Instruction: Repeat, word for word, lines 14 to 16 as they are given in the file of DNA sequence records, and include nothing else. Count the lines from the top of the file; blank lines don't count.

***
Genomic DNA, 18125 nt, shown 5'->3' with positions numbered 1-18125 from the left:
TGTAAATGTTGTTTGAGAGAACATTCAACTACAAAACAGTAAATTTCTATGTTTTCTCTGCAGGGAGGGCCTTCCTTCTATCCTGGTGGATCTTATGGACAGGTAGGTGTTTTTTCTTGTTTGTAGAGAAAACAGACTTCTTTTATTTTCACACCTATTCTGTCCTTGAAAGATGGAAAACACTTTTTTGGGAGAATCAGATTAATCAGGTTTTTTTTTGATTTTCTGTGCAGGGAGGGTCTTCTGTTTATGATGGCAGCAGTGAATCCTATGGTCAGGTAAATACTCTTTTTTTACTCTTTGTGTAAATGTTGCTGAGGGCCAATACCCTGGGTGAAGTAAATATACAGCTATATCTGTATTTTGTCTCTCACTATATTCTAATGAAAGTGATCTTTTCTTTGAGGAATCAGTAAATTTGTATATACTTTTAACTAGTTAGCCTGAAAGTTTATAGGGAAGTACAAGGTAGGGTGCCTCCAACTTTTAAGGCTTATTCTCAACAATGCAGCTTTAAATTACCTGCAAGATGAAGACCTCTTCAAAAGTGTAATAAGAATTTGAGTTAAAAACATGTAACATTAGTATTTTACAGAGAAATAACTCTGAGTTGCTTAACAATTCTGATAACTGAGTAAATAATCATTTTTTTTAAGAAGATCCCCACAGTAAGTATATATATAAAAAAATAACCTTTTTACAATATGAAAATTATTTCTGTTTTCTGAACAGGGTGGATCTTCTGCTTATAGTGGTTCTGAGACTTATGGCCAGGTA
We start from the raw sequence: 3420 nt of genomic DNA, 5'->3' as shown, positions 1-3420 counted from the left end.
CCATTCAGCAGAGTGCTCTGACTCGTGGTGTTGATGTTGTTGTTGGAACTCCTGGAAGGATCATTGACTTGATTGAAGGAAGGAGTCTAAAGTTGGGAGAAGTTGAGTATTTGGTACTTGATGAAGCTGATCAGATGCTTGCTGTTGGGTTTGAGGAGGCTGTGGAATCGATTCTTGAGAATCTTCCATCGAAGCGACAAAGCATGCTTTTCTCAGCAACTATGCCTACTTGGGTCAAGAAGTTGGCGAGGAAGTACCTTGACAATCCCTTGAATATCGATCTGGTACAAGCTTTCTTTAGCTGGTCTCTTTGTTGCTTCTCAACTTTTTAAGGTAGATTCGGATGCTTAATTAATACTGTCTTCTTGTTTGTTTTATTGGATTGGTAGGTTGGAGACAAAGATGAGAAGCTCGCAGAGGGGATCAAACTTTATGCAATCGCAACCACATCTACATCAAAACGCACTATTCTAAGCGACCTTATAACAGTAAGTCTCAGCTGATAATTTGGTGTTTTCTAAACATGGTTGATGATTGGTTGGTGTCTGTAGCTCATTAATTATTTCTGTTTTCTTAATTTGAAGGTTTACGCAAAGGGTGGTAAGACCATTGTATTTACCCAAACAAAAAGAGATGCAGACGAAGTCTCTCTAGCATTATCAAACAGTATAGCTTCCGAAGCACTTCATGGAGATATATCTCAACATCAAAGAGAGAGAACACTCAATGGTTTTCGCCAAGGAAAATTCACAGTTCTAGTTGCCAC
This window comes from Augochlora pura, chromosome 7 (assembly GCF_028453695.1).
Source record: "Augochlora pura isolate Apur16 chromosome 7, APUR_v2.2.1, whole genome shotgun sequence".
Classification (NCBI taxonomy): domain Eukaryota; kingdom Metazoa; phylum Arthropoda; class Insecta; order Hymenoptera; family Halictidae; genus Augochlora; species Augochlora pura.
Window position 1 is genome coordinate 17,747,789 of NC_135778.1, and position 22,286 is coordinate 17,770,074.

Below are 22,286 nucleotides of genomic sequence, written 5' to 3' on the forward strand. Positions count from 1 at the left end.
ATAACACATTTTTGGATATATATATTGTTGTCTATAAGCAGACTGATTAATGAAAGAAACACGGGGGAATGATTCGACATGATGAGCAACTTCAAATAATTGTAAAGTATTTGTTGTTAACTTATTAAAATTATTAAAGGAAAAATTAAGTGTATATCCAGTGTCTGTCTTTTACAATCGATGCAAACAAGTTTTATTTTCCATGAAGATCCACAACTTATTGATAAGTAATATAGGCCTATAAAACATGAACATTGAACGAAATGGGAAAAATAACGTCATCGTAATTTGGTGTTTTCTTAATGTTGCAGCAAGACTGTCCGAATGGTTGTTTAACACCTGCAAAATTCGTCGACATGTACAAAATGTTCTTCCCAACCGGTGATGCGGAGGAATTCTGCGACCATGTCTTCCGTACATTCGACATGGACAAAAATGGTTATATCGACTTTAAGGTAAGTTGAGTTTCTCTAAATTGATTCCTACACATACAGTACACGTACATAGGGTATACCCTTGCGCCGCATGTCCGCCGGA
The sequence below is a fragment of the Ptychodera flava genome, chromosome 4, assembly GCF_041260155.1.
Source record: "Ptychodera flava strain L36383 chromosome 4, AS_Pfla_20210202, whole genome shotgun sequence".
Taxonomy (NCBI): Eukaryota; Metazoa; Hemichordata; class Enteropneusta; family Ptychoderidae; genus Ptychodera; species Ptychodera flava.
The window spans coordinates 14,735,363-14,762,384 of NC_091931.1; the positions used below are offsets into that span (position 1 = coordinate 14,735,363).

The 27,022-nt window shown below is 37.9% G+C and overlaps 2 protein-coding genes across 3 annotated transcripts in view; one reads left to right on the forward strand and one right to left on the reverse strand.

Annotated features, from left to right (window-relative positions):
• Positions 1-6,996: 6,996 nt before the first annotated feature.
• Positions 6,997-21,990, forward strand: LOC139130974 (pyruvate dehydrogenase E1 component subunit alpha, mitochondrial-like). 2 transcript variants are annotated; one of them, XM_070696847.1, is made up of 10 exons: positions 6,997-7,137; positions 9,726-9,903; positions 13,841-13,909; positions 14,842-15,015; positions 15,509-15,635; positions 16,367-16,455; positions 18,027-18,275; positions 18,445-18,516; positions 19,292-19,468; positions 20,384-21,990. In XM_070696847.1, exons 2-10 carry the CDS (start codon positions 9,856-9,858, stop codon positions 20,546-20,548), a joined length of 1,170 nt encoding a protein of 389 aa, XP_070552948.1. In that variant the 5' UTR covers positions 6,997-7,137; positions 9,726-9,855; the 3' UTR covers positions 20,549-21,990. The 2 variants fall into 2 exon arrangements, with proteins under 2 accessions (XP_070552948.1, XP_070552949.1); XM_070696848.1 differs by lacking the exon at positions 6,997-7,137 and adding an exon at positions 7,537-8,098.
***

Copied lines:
The window spans coordinates 14,735,363-14,762,384 of NC_091931.1; the positions used below are offsets into that span (position 1 = coordinate 14,735,363).

The 27,022-nt window shown below is 37.9% G+C and overlaps 2 protein-coding genes across 3 annotated transcripts in view; one reads left to right on the forward strand and one right to left on the reverse strand.

Annotated features, from left to right (window-relative positions):